Known as Samba, the popular software can be found on many workstations and servers running any one of the variety of flavors of Linux and Unix, including systems running Apple OS X. Members of the Samba team planned to announce the vulnerability on Tuesday, but they released information over the weekend because some believed a Web site break-in in Germany may have been attributed to the software.
"We know of one site that may have been compromised by this," said Jeremy Allison, co-author of Samba. "That's what precipitated the release."
Several Linux editions--including Debian, Gentoo, and SuSE--released patches for the problem. Apple Computer noted in an advisory that Samba is not enabled by default with Mac OS X and Mac OS X Server, but the company plans to issue a patch for version 10.2.4. Red Hat hasn't yet released a patch but will do so soon, the company said in a statement.
The popular software also is used by many file-server and print-server network appliances that are based on the Linux operating system. The danger for these is somewhat lessened, however, because people have been regularly warned that running the software on a computer connected to the Internet is dangerous.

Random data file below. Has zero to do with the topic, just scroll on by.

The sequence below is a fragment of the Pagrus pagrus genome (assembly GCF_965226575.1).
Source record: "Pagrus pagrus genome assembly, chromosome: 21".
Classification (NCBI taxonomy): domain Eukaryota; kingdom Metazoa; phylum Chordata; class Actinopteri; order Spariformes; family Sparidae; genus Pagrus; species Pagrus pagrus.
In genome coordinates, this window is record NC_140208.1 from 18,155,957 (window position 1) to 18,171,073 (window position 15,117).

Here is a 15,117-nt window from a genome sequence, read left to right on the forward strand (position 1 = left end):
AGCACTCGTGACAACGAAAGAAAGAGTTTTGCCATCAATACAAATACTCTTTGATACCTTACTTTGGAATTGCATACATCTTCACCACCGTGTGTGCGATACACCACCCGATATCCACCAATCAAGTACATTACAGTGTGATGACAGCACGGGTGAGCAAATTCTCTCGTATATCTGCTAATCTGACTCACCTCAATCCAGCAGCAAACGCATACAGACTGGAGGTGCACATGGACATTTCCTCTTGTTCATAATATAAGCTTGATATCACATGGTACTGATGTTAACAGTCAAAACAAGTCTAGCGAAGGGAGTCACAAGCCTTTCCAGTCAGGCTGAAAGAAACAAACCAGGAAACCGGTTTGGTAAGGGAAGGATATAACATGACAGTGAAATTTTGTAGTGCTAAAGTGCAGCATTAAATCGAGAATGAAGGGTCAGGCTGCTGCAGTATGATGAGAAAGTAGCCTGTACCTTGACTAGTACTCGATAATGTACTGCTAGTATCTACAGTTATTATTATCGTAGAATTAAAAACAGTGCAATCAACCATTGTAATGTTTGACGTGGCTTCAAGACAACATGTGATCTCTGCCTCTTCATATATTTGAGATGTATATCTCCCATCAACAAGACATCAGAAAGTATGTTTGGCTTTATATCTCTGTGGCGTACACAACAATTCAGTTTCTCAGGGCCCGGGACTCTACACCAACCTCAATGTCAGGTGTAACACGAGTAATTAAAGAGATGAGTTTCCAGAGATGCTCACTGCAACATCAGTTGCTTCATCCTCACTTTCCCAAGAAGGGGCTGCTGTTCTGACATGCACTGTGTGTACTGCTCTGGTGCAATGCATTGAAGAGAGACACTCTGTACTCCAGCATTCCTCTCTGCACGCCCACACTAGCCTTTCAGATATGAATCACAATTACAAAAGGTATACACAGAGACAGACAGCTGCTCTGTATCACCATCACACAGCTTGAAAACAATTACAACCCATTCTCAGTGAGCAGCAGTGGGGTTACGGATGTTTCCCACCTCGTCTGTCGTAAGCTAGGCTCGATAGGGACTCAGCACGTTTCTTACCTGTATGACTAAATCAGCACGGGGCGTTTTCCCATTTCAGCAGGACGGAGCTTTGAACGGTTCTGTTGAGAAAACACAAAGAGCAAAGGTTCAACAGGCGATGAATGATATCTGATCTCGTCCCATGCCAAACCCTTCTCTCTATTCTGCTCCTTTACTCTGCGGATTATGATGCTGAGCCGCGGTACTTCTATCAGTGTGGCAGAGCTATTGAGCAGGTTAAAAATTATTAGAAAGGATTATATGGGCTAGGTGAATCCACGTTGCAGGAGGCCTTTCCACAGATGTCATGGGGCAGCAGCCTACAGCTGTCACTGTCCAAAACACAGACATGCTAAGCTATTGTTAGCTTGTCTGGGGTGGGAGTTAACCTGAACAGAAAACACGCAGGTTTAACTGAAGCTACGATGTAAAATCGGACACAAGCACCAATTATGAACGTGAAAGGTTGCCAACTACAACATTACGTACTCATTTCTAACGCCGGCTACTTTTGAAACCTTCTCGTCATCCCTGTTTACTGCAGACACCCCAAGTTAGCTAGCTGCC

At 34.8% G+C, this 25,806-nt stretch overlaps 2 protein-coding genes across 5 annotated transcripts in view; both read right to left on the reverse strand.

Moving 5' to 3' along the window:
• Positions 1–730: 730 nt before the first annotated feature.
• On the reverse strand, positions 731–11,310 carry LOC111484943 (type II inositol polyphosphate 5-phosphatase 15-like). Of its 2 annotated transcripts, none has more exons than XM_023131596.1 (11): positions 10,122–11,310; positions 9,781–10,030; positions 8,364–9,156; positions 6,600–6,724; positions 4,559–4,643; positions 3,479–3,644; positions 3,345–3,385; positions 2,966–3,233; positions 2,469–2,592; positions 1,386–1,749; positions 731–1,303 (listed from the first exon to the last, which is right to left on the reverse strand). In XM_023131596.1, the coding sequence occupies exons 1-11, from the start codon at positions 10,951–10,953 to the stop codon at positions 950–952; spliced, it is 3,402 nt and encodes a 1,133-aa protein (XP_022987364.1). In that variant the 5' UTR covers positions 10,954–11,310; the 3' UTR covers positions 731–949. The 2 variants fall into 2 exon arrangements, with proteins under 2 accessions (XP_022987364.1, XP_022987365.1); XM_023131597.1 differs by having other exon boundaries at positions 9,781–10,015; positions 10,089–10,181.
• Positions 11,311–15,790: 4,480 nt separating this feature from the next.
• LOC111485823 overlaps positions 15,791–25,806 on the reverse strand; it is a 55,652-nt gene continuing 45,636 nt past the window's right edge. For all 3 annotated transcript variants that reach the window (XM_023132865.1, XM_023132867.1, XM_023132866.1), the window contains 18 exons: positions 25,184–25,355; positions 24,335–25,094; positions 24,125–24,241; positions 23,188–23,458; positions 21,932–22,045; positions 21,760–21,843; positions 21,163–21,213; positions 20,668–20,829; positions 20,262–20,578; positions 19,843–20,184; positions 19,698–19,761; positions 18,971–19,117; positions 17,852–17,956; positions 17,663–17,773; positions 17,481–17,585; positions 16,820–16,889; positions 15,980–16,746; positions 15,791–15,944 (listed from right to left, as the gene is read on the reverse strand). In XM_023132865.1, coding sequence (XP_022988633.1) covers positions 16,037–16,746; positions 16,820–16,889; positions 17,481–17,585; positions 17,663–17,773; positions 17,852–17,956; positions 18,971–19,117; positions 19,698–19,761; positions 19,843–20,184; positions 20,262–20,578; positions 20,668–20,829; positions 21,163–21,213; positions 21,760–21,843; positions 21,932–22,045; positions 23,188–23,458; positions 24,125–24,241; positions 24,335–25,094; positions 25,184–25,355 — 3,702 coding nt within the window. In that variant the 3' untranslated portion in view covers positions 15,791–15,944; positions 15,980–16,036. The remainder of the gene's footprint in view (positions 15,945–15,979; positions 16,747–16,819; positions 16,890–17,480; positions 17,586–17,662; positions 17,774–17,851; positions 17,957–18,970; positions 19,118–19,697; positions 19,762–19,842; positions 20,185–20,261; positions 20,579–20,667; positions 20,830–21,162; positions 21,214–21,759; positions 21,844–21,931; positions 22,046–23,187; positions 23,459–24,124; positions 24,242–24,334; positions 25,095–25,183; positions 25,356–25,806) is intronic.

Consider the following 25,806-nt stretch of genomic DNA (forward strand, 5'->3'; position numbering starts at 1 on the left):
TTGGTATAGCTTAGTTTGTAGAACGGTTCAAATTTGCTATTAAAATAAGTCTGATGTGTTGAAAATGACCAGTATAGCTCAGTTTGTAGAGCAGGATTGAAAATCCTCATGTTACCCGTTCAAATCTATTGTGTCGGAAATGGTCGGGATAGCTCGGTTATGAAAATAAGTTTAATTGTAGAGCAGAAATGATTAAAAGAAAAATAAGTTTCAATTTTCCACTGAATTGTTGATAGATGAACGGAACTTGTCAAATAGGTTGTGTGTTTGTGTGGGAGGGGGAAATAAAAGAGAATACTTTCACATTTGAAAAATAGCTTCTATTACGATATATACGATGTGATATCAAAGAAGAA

"You would have to be crazy to run this over the Internet," Allison said. The Windows file-sharing protocol, known as the Server Message Block, has beenconnected to the Internet in the past, because people haven't always known to turn the feature off or use a firewall to protect against intrusions. In general, Linux users tend to be more savvy and know to be careful on computers that have the feature turned on, Allison said.
The flaw occurs in the code that reassembles data that the software receives from the Internet, according to the advisory. By sending the server a specially crafted data packet, an attacker could overload the memory used by the Samba software and cause the application to run code of the intruder's choice.
The problem was spotted by a security team at Linux software company SuSE last week. While the German company had hoped to release a fix later this week, the process was rushed because someone accessed the source code under development and reverse-engineered a patch that had been proposed for the problem. Still, Roman Drahtmueller, head of security for SuSE, stressed that finding the problem during a code review gave companies time to respond.
"If you are going to have a flaw of this magnitude that is the best way to catch it," he said. "That's a great advantage of open source...People are able to look at the code and check its security."